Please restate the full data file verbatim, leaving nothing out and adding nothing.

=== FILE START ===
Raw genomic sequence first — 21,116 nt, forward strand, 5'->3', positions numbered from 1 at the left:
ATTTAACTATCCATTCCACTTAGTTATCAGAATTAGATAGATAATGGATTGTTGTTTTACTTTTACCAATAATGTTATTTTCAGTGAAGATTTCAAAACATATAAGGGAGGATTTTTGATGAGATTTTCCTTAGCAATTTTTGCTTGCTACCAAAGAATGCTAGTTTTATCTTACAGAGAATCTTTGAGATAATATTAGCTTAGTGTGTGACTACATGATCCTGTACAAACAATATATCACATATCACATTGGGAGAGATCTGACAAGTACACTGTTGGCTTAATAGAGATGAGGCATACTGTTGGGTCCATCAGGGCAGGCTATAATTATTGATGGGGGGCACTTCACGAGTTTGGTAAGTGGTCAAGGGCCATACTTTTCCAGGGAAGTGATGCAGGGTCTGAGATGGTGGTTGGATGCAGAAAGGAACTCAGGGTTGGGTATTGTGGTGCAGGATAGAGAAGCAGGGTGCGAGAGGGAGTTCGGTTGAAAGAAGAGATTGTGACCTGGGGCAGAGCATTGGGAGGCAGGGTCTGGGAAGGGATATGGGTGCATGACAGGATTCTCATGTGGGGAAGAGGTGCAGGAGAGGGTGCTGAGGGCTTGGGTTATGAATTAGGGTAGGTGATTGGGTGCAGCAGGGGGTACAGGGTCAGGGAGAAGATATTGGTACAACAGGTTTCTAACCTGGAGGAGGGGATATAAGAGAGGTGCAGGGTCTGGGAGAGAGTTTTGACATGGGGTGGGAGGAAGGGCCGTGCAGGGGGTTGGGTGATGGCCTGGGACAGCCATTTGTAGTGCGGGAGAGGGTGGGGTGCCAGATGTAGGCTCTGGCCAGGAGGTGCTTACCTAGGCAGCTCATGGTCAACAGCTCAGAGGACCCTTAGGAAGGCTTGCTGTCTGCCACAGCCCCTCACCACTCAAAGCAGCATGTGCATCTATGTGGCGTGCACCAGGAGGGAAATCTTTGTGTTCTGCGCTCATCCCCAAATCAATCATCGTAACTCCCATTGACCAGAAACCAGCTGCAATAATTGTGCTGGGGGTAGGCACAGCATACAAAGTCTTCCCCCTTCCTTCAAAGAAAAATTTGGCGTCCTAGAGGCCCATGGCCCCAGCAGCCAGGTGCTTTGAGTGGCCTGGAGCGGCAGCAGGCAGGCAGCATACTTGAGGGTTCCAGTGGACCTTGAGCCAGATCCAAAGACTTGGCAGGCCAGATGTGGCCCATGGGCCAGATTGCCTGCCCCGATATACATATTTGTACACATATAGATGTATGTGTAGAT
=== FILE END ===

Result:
Raw genomic sequence first — 21,116 nt, forward strand, 5'->3', positions numbered from 1 at the left:
ATTTAACTATCCATTCCACTTAGTTATCAGAATTAGATAGATAATGGATTGTTGTTTTACTTTTACCAATAATGTTATTTTCAGTGAAGATTTCAAAACATATAAGGGAGGATTTTTGATGAGATTTTCCTTAGCAATTTTTGCTTGCTACCAAAGAATGCTAGTTTTATCTTACAGAGAATCTTTGAGATAATATTAGCTTAGTGTGTGACTACATGATCCTGTACAAACAATATATCACATATCACATTGGGAGAGATCTGACAAGTACACTGTTGGCTTAATAGAGATGAGGCATACTGTTGGGTCCATCAGGGCAGGCTATAATTATTGATGGGGGGCACTTCACGAGTTTGGTAAGTGGTCAAGGGCCATACTTTTCCAGGGAAGTGATGCAGGGTCTGAGATGGTGGTTGGATGCAGAAAGGAACTCAGGGTTGGGTATTGTGGTGCAGGATAGAGAAGCAGGGTGCGAGAGGGAGTTCGGTTGAAAGAAGAGATTGTGACCTGGGGCAGAGCATTGGGAGGCAGGGTCTGGGAAGGGATATGGGTGCATGACAGGATTCTCATGTGGGGAAGAGGTGCAGGAGAGGGTGCTGAGGGCTTGGGTTATGAATTAGGGTAGGTGATTGGGTGCAGCAGGGGGTACAGGGTCAGGGAGAAGATATTGGTACAACAGGTTTCTAACCTGGAGGAGGGGATATAAGAGAGGTGCAGGGTCTGGGAGAGAGTTTTGACATGGGGTGGGAGGAAGGGCCGTGCAGGGGGTTGGGTGATGGCCTGGGACAGCCATTTGTAGTGCGGGAGAGGGTGGGGTGCCAGATGTAGGCTCTGGCCAGGAGGTGCTTACCTAGGCAGCTCATGGTCAACAGCTCAGAGGACCCTTAGGAAGGCTTGCTGTCTGCCACAGCCCCTCACCACTCAAAGCAGCATGTGCATCTATGTGGCGTGCACCAGGAGGGAAATCTTTGTGTTCTGCGCTCATCCCCAAATCAATCATCGTAACTCCCATTGACCAGAAACCAGCTGCAATAATTGTGCTGGGGGTAGGCACAGCATACAAAGTCTTCCCCCTTCCTTCAAAGAAAAATTTGGCGTCCTAGAGGCCCATGGCCCCAGCAGCCAGGTGCTTTGAGTGGCCTGGAGCGGCAGCAGGCAGGCAGCATACTTGAGGGTTCCAGTGGACCTTGAGCCAGATCCAAAGACTTGGCAGGCCAGATGTGGCCCATGGGCCAGATTGCCTGCCCCGATATACATATTTGTACACATATAGATGTATGTGTAGAT